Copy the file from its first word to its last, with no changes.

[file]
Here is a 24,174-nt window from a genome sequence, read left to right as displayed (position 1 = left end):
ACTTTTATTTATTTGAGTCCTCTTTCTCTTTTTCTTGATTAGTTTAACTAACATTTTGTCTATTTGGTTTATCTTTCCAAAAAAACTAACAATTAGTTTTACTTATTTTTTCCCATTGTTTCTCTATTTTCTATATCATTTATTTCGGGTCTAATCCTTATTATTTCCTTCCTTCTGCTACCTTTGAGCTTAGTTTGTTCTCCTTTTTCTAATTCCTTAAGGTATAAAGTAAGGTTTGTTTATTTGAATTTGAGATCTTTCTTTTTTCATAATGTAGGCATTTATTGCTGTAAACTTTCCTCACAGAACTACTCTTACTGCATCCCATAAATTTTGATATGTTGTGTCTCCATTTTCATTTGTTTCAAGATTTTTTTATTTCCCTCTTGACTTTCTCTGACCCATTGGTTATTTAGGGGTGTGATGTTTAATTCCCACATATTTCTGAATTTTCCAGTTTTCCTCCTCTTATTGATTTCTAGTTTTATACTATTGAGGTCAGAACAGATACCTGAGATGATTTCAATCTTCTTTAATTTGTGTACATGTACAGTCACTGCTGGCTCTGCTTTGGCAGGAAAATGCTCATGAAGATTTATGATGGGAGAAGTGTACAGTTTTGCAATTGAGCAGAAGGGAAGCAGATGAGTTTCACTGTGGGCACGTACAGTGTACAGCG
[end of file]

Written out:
Here is a 24,174-nt window from a genome sequence, read left to right as displayed (position 1 = left end):
ACTTTTATTTATTTGAGTCCTCTTTCTCTTTTTCTTGATTAGTTTAACTAACATTTTGTCTATTTGGTTTATCTTTCCAAAAAAACTAACAATTAGTTTTACTTATTTTTTCCCATTGTTTCTCTATTTTCTATATCATTTATTTCGGGTCTAATCCTTATTATTTCCTTCCTTCTGCTACCTTTGAGCTTAGTTTGTTCTCCTTTTTCTAATTCCTTAAGGTATAAAGTAAGGTTTGTTTATTTGAATTTGAGATCTTTCTTTTTTCATAATGTAGGCATTTATTGCTGTAAACTTTCCTCACAGAACTACTCTTACTGCATCCCATAAATTTTGATATGTTGTGTCTCCATTTTCATTTGTTTCAAGATTTTTTTATTTCCCTCTTGACTTTCTCTGACCCATTGGTTATTTAGGGGTGTGATGTTTAATTCCCACATATTTCTGAATTTTCCAGTTTTCCTCCTCTTATTGATTTCTAGTTTTATACTATTGAGGTCAGAACAGATACCTGAGATGATTTCAATCTTCTTTAATTTGTGTACATGTACAGTCACTGCTGGCTCTGCTTTGGCAGGAAAATGCTCATGAAGATTTATGATGGGAGAAGTGTACAGTTTTGCAATTGAGCAGAAGGGAAGCAGATGAGTTTCACTGTGGGCACGTACAGTGTACAGCG